by Karen MacNutt

It was 1: 40 AM on a cold, January morning when the two uniformed police officers pulled into the parking lot of a popular hangout. They are responding to a disturbance call their attention was quickly drawn to a man standing in the parking lot waiving a gun around.

“Drop the gun,” shouted the officers to Aldrin Diaz as they approached with their own guns drawn. Diaz complied. Then a second man, dressed in a raincoat, bolted through the shop door. He too had a drawn gun.

“Drop the gun, drop the gun,” the officers ordered, but the second man ignored them. “Drop the gun … ” The officers fired even though the second and did not point his gun at them. The second suspect had failed to obey their order to “drop the gun.” The gunman fell to the ground hit by three of the uniformed officers’ shots. The police supervisor arrived. Other officers arrived. Finally someone checked on the man who had been shot. He was Cornel Young, Jr. a veteran police officer in Providence, Rhode Island. An ambulance took Young to a hospital where he died. Diaz, the man who had obeyed the police order to drop his gun, was charged with the murder of Young.

The mayor of Providence immediately appeared on television to proclaim the need for more gun control. Civil rights organizations demanded there be an investigation because Young was black and the two officers who had shot him were white. Civil rights activists, with some justification, claimed that “Profiling” and the systematic harassment of minorities was a police tactic used in Rhode Island.

Young was killed by prejudice, but it was not racial. He was killed by a climate of hate and fear of gun-owning, average citizens. He was killed by the fostering of an elitist attitude that is prevalent in some police departments.

What happened to Officer Young should be kept in mind by every security officer, every police officer, and every citizen who carries a gun lawfully. Had Young not been an officer, his death probably would have been covered up. Had the two uniformed officers been civilians, there is no question that they would have been immediately charged with first degree murder.

It is highly unlikely that Young pointed his gun at the uniformed officers or threatened them in any way. Thus, we can assume Young was shot, not because of what he did with his gun, but because he failed to obey the orders of the uniformed officers to drop his gun. The first suspect, Diaz, dropped his gun when ordered. He was not shot.

Was the shooting of Young by the officers justified? Police officers have a difficult job filled with unexpected dangers. Like firemen, they know a certain amount of risk comes with the job. Like firemen, they should be aware that the safety of the public comes before their own personal safety.

When in performance of their duty, police officers have no duty to retreat from danger before using deadly force. Like civilians, officers have the right to protect their own lives and the lives of others from serious bodily injury. Deadly force should not be used when making routine arrests. Further, warning shots should not be used. In urban areas such as where the Young shooting took place, warning shots are dangerous to bystanders and can cause a misunderstanding of events by other officers responding to the call.

The question of whether the Young shooting was justified or wrongful under the law has nothing to do with the morality of the situation. It has to do with whether or not the officers who shot Young are subject to criminal penalties under our system of law. In determining this, the actual facts are not as important as what the officers might reasonably have believed. That is, the state of mind of the officers is critical. Would a reasonable man in the position of the uniformed officers have had a reasonable belief that they or other persons were in danger of being killed or of being seriously injured by Young? Although Young’s carrying of a gun was cause for caution by the other officers, it was not, and should not have been, considered probable cause to believe Young was violating the law. It is still lawful in Rhode Island for people who ate not wearing police uniforms to have handguns. On the other hand, the circumstances were such that the officers might have believed that Young and Diaz were engaged in mutual combat with guns. In those circumstances, the facts may have suggested to the officers that Diaz, being outside of the building was retreating and Young emerging from the building was the aggressor. A totality of facts not available at this writing is needed co determine if Young’s conduct could have been so interpreted.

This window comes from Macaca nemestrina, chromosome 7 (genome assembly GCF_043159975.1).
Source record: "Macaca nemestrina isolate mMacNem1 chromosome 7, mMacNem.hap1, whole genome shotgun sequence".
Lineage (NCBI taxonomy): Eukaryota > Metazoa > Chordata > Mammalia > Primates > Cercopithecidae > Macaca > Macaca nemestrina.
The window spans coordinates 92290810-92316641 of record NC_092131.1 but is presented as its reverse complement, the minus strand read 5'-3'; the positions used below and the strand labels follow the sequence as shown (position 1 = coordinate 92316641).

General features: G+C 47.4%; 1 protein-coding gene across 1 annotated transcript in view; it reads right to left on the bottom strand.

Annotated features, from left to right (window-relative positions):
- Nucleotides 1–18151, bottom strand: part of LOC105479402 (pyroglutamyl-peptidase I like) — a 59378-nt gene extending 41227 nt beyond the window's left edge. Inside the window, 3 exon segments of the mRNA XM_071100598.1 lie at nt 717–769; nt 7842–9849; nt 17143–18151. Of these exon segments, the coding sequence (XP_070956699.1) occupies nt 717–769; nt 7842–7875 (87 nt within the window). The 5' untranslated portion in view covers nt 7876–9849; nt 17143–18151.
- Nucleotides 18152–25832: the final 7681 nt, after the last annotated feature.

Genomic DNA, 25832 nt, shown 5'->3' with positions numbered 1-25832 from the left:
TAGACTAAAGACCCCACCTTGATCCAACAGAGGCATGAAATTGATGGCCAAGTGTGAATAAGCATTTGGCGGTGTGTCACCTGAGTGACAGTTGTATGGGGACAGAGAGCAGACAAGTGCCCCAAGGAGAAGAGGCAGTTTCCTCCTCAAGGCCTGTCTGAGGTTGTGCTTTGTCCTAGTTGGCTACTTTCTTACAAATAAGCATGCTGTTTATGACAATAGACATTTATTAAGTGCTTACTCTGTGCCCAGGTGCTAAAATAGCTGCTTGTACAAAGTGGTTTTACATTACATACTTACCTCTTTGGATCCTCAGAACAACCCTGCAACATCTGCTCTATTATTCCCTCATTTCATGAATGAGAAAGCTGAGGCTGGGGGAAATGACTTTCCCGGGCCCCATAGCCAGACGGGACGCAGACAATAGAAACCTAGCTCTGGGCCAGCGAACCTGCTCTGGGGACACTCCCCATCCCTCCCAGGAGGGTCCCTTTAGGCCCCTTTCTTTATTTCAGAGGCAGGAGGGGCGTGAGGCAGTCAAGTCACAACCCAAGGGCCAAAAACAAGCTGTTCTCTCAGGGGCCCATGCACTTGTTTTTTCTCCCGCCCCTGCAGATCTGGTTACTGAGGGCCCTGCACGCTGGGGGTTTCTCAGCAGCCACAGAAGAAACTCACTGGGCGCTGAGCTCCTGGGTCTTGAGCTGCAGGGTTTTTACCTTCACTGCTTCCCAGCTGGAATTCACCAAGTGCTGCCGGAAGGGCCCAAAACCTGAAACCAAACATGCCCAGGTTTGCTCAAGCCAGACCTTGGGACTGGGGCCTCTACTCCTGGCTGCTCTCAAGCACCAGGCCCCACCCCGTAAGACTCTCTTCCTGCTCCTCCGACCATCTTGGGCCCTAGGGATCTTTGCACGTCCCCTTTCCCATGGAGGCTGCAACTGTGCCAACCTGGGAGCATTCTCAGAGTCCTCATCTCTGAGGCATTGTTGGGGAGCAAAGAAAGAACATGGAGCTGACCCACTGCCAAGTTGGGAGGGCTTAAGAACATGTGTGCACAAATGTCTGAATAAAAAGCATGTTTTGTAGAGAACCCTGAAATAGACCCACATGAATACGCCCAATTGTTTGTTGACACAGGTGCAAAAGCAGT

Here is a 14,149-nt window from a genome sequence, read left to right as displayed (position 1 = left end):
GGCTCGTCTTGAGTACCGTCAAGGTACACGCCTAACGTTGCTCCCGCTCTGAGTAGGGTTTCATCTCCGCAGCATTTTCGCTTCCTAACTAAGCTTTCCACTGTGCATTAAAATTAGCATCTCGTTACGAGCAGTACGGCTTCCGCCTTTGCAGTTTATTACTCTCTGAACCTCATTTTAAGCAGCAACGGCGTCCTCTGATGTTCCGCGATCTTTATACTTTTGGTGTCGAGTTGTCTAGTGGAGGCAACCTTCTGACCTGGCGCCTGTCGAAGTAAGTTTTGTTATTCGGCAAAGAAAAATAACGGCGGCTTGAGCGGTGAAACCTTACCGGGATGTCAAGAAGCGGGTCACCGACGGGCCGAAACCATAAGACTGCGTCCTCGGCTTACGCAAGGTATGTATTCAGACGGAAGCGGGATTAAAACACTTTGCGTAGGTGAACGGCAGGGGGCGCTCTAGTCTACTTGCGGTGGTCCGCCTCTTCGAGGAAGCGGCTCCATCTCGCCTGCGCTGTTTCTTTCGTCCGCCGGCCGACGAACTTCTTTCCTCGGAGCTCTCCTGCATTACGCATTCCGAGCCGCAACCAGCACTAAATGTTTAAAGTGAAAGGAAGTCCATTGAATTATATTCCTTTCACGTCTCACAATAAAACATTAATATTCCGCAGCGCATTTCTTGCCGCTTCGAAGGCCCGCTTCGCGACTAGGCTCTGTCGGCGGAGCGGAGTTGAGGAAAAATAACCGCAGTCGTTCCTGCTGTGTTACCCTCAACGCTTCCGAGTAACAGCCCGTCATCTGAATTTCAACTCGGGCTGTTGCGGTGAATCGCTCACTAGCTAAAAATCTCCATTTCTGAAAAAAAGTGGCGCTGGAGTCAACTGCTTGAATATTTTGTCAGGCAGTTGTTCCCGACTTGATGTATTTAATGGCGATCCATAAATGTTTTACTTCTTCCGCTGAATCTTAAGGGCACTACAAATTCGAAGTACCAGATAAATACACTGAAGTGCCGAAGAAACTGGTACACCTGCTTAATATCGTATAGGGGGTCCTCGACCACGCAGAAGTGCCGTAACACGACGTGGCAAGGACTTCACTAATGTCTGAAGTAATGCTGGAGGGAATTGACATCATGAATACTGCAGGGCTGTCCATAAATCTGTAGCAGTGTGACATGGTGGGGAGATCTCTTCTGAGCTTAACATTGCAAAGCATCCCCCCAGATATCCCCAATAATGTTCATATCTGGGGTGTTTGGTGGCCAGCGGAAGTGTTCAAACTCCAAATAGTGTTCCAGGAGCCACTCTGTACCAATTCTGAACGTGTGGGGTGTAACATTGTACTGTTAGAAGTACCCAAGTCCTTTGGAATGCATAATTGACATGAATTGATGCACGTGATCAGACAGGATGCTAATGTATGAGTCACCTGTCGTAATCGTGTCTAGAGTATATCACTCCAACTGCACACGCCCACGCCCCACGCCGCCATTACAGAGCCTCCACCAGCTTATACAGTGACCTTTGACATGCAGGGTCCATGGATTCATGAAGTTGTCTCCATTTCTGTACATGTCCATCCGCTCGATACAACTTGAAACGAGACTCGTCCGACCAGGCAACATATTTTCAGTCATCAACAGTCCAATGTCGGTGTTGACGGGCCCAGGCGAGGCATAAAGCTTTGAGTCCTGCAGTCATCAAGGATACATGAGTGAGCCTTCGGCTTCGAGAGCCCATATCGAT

Under the laws governing assaults, even if you are the person originally attacked, if your attacker breaks off the fight and starts to leave, his assault is considered over. If you then pursue your former attacker, you become the aggressor. Shop owners who chase robbers into the street risk being mistaken for the “bad guy.” Laws governing use of deadly force to prevent the escape of someone who has committed a crime are different in various states. Civilians who attempt to pursue a criminal run large risks not only from the criminal but also from the police.

In the Young incident, the uniformed officers had the obligation to use the minimum amount of force needed to accomplish their mission. Deadly force should only be used if necessary to protect the lives of the officers or civilians. It should only be used to accomplish an arrest in very limited circumstances such as when the crime is of a particularly serious and dangerous nature. The nature of the disturbance that night would not seem to have justified the police in shooting the suspect Young if they had not been in fear of their own safety or the safety of Diaz. The circumstances in which the use of deadly force is justified should be part of every officer’s training. Unfortunately, too many police departments train their officers on pop up targets which contain “good guy” and “bad guy” targets. The officer is graded on how quick he can identify and shoot his target based upon the target’s image, not on the target’s conduct. Unfortunately for Young, a man in a raincoat holding a gun is a “bad guy” image. Police work is dangerous by its nature. It is difficult to second-guess police in a situation like this. It is hard to cast blame-yet this shooting was preventable had the officers been trained or supervised differently.

Young probably made the most serious mistake. He left the shop with his gun in hand. Being a police officer himself, he should have realized that the two uniformed officers would be on an adrenaline rush. He should have identified himself better upon emerging from the shop. His gun should have been carried in a non-threatening direction until such time as his brother officers realized who he was. He should have obeyed their command to drop his gun instantly) His training was faulty. Although there is no way of knowing what was going through his mind at the time we can make an educated guess.